The network is expanding the popular paranormal reality show into "dozens of hours of programming" with renewals of some current spin-offs and pick-ups of even more spin-offs. At the rate they keep spinning this show off, it's going to have its own family tree by the end of the decade.
Right now there's the original Ghost Hunters and its international cousin, the cleverly named Ghost Hunters International. Both of those will return next season with new episodes.
Why didn't you warn me? I started this fun little adventure with the novel The Andromeda Strain back in college and enjoyed the book tremendously. If for nothing else, it was funny how much time and attention Michael Crichton spent on the "modern" technology and amazing computational advances. Of course, I read the book in the mid-'90s and he wrote it in the late '60s. It's even more hilariously dated now. You mean, 200 people can work at the same time on this mainframe computer? That's astounding!
(S01E01) So, you watched the premiere episode of Painkiller Jane, didn't you? Curiosity struck you even after reading my less-than-glowing review of the show, didn't it? Well, good for you! Just because I wasn't enamored with the program doesn't mean my opinion is gospel. Everyone has free will in this society and should be able to decide whether a show is good or not.
So, did you dislike Painkiller Jane as much as I did? No? Well, you must be from another planet to like something like that! How dare you not think what I think! Oh, wait, that rant voids what I said in the first paragraph. Um, never mind.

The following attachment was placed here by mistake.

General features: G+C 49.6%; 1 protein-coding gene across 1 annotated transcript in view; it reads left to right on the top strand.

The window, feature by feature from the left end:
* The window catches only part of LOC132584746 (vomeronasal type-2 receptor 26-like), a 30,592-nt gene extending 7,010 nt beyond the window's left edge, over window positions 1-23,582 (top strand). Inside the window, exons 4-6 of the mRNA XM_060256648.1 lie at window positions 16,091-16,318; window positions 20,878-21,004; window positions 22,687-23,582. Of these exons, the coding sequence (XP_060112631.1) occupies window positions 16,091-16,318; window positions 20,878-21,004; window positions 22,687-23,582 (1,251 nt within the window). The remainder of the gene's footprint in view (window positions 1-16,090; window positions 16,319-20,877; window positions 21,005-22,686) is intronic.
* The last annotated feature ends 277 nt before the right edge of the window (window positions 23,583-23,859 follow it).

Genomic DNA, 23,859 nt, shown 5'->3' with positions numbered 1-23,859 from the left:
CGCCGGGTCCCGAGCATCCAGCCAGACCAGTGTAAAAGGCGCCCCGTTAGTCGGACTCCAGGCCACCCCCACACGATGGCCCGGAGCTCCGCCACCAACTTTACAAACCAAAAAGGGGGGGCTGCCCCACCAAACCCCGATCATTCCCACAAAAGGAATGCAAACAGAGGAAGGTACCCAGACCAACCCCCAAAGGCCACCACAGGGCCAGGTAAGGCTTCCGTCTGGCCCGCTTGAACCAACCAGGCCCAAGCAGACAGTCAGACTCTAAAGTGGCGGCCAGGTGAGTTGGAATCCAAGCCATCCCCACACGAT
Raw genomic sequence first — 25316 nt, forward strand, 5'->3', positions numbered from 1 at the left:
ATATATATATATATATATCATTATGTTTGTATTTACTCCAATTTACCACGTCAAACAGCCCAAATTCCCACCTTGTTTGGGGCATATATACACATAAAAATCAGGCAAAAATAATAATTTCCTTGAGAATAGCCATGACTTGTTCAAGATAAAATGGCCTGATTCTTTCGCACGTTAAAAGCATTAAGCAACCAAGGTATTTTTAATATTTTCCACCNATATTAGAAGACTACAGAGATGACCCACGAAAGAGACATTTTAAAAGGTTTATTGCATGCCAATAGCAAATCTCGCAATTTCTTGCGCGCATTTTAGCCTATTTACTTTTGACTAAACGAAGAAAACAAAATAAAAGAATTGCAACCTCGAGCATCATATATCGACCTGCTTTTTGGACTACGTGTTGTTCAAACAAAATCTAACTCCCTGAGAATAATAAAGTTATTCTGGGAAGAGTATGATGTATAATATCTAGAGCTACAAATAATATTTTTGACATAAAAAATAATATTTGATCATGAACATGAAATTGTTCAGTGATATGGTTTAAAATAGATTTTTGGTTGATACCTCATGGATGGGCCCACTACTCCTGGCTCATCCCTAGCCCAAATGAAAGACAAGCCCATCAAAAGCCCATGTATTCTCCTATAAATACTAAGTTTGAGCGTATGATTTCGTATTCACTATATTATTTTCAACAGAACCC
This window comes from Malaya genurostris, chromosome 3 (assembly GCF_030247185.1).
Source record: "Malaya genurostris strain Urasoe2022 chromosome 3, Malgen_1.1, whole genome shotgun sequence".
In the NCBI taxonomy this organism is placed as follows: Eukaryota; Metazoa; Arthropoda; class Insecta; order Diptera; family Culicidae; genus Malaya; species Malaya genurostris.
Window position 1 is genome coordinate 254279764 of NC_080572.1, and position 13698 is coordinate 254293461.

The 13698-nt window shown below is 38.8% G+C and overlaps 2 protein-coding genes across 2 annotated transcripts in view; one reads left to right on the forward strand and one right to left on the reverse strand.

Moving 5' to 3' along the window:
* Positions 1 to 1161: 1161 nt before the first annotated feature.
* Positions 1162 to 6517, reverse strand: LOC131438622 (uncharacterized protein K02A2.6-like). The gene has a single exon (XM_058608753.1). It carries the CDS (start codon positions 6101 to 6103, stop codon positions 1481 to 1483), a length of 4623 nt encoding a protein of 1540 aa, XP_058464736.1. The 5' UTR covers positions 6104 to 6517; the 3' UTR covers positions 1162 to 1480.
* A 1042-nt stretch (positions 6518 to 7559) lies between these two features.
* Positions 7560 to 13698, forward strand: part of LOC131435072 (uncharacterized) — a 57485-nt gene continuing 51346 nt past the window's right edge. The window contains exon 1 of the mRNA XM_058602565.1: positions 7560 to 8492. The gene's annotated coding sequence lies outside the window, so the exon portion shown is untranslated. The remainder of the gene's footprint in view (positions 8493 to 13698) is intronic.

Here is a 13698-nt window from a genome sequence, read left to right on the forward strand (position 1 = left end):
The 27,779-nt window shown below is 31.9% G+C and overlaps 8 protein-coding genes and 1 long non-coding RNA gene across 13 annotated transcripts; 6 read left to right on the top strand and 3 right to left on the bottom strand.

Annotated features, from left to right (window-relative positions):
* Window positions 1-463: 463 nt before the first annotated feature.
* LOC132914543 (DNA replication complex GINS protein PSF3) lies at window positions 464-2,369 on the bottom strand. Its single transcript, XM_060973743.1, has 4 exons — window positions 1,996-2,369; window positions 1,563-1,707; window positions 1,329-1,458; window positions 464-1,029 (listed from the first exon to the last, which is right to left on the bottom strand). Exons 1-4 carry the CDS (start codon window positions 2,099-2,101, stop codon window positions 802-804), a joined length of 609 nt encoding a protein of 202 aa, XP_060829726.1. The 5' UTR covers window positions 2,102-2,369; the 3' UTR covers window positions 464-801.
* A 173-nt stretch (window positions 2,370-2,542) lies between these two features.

Seriously, I didn't like the show just because the acting was bad and the writing the was poor (even though the writing was poor and the acting was bad). What turned me off to this show as soon as the first scene showed up on my television screen was that this type of show has been done over, and over, and over. Let's see if this sounds familiar to you: tough-as-nails law enforcement agent obtains remarkable powers and laments over the freak that she is rather than using those powers to fight evil. Let's count on our fingers how many times that's been done. You may need your toes, too, because this has been done a lot.
Helping to buoy up the 400 hours will be Sci Fi Saturday: The Most Dangerous Night on Television, which debuts an original movie every Saturday. They showed us a couple of teasers, which actually pretty slick.
- David Thomas over at FireJeffZucker.com wonders why the Sci-Fi Channel isn't in HD.
- For election day today, TV Newser is going to update his blog every hour, with the latest TV News news and analysis. Check out the real Wolf Blitzer and the cardboard Wolf Blitzer.